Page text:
THE spotlight is about to fall on the days when the city of York really was the capital of the north.
During the medieval period great swathes of the country were ruled from within the city’s walls and it was home to some of the most powerful people in the land.
Now a major new exhibition at the city’s Yorkshire Museum will tell the story of those extraordinary times using some of the significant finds from the period.
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Curator of archaeology Natalie McCaul said: “From the fifth century, for a thousand years, York was the northern city, the place from which the powerful ruled.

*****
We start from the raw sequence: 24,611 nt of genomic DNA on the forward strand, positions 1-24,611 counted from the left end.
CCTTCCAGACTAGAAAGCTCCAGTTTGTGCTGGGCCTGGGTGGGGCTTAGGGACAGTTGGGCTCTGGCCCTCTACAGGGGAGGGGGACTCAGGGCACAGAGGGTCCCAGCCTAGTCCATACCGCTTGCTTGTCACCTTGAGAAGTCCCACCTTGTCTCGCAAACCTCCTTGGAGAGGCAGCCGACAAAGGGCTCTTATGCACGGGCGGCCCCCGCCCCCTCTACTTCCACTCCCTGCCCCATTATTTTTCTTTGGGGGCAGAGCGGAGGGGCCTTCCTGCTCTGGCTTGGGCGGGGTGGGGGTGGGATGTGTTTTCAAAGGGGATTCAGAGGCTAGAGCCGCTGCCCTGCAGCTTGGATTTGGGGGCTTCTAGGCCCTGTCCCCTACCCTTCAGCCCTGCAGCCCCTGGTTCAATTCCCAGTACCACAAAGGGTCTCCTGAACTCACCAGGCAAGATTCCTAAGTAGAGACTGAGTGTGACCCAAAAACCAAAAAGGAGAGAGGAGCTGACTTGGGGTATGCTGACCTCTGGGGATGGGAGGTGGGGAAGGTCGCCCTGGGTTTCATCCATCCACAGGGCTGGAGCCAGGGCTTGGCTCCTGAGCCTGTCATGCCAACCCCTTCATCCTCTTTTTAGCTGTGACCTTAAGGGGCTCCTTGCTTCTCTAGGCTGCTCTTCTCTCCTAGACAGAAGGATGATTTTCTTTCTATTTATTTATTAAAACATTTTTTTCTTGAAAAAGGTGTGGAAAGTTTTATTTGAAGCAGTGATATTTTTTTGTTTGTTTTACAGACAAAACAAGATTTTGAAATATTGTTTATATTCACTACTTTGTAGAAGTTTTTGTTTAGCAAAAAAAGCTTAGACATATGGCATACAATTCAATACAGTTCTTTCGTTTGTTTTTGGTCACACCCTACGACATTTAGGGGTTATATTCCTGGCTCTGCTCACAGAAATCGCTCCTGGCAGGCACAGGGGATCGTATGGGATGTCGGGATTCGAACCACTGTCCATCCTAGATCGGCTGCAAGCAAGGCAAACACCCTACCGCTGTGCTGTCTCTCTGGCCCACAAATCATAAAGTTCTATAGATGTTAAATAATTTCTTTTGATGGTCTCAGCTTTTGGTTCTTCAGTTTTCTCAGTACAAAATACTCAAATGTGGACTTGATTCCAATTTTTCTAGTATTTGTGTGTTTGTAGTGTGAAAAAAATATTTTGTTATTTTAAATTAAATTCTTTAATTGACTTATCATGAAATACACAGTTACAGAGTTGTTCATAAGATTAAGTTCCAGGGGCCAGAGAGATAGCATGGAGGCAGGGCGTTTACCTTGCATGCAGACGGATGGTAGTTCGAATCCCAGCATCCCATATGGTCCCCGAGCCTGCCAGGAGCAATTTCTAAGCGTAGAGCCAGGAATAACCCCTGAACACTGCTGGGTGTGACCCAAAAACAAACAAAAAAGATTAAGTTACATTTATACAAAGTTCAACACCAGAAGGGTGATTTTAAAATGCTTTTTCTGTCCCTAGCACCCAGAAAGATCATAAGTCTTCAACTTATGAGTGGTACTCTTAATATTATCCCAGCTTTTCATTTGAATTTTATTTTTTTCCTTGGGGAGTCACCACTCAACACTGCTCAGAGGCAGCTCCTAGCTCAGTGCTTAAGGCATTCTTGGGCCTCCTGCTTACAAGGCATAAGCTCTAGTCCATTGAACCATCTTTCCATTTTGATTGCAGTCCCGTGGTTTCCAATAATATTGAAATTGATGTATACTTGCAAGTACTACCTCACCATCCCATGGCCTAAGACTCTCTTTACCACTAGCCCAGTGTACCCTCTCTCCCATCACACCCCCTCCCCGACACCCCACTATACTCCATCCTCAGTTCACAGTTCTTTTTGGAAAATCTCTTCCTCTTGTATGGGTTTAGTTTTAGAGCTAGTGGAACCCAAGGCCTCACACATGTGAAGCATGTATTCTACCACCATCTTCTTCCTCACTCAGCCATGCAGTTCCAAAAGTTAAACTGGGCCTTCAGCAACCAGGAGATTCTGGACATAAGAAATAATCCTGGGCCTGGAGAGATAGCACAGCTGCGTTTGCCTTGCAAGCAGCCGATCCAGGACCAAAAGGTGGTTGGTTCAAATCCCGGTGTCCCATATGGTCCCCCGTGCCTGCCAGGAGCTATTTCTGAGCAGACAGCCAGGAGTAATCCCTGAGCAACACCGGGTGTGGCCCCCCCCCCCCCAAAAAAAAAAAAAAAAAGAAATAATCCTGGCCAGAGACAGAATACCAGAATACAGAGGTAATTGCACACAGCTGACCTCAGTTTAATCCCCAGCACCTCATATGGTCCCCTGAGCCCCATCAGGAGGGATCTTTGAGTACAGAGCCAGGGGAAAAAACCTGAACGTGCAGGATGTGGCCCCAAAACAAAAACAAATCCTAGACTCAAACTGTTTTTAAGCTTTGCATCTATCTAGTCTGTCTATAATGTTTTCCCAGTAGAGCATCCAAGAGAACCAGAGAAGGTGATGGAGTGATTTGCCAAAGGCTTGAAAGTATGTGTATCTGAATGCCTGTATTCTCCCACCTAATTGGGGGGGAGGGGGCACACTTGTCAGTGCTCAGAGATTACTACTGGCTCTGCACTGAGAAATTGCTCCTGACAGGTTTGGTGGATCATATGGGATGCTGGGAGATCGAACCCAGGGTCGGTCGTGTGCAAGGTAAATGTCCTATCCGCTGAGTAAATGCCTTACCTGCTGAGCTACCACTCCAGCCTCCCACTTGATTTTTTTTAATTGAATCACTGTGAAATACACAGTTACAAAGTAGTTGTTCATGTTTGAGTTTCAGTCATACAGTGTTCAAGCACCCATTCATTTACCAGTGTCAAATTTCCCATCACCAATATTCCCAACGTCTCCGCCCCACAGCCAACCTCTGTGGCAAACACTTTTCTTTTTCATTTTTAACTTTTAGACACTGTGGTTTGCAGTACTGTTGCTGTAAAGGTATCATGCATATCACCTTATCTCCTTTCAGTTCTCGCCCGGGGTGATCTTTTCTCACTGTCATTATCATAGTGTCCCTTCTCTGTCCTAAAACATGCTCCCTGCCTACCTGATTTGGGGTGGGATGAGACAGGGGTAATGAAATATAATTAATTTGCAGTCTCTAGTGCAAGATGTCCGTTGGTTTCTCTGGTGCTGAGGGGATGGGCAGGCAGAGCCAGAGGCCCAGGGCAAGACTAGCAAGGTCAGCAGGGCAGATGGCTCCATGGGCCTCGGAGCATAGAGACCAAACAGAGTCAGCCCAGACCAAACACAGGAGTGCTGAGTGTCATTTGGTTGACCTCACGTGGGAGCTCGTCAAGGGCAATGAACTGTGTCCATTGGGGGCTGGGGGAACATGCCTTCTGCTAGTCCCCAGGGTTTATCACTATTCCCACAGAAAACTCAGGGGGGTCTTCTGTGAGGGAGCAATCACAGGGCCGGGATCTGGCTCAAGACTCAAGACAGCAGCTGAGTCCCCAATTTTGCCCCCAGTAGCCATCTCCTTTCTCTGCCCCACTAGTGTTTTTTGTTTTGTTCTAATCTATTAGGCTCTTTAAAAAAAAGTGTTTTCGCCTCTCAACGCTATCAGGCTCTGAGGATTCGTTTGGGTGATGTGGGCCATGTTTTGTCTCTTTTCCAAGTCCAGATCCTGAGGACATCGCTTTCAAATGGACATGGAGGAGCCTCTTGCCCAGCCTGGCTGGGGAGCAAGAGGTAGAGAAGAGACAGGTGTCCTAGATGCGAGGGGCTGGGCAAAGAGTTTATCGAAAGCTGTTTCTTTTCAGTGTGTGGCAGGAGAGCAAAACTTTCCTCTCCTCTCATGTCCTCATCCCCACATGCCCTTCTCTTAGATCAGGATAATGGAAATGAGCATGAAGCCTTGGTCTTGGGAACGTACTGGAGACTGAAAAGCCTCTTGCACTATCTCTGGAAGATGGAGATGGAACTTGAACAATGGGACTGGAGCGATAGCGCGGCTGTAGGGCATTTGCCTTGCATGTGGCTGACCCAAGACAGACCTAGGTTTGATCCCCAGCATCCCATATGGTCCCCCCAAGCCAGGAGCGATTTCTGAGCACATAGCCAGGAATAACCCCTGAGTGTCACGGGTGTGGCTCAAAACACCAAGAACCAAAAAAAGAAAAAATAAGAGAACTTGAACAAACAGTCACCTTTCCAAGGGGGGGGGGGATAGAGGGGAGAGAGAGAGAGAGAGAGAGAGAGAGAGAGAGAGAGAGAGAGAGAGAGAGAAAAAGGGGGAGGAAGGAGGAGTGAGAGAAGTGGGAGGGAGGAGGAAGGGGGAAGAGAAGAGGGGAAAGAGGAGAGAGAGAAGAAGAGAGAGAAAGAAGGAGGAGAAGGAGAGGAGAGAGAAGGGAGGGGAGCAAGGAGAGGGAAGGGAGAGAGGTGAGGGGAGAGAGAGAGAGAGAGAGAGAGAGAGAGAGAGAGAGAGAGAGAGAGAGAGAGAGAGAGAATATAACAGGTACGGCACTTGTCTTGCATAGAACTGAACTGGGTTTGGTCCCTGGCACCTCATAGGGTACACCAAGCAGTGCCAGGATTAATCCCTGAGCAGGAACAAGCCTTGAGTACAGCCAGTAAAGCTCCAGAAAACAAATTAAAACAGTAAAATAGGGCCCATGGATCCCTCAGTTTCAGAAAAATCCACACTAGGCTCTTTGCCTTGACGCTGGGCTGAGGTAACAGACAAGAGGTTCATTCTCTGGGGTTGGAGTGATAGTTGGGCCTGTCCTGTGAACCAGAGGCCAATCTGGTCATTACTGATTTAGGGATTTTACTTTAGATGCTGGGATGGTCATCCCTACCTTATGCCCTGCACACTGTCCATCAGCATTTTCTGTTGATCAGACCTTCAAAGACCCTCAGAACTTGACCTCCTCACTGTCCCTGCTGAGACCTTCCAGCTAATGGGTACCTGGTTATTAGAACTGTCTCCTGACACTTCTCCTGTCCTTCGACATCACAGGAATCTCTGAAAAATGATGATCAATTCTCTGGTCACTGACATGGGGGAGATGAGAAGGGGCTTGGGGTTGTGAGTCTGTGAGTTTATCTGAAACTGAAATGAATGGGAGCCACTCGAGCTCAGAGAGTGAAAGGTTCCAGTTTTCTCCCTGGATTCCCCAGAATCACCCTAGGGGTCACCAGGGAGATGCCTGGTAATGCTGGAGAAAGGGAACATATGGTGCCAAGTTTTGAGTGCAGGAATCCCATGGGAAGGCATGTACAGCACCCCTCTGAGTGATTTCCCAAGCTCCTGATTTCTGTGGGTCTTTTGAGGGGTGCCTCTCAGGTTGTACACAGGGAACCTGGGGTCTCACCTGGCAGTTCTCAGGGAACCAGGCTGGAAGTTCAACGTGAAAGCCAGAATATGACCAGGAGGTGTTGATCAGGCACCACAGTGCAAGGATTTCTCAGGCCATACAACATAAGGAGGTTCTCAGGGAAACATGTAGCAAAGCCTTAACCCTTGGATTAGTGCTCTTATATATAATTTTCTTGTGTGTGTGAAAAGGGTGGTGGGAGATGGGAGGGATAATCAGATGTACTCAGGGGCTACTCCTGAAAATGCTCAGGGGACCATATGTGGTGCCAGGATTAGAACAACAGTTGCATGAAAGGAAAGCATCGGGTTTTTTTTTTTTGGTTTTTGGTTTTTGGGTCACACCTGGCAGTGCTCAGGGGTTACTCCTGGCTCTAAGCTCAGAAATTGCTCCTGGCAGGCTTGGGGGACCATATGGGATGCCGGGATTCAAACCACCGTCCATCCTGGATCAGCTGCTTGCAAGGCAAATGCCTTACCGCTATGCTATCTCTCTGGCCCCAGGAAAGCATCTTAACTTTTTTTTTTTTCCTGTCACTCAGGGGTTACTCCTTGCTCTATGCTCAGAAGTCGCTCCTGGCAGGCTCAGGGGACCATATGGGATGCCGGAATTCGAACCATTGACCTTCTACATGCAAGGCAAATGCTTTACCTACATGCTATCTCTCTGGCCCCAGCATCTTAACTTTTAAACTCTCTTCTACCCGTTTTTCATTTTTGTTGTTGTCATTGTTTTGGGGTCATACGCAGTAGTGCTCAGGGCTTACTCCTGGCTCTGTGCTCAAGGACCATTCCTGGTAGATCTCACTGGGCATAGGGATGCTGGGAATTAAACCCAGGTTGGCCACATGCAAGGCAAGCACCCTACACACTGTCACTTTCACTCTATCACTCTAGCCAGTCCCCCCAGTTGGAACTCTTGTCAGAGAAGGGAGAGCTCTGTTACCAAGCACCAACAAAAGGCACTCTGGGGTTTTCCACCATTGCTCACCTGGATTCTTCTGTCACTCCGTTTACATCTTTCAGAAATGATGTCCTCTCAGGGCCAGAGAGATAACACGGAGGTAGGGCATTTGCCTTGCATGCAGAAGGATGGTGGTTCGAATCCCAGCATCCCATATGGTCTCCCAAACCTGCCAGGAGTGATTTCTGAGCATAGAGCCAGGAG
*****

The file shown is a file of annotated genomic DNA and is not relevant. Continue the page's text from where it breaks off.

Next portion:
“Kings ruled the country from here; archbishops led the Church from here; traders and merchants made their fortunes here.
“This exhibition will look at how York became so powerful and the men and women who made it so.“
The exhibition will cover approximately 1,000 years of history - from the departure of Roman rule in the fifth century to the mid-sixteenth century.
It will be set out in chronological order and divided into eight distinct periods - Anglian, Viking, Norman, Angevin, House of York, People of York, Tudor and Rediscovered.
The exhibition opens on February 16. For more detailed information about the periods covered go to historyofyork.org.uk. For more information on the Yorkshire Museum go to yorkshiremuseum.org.uk
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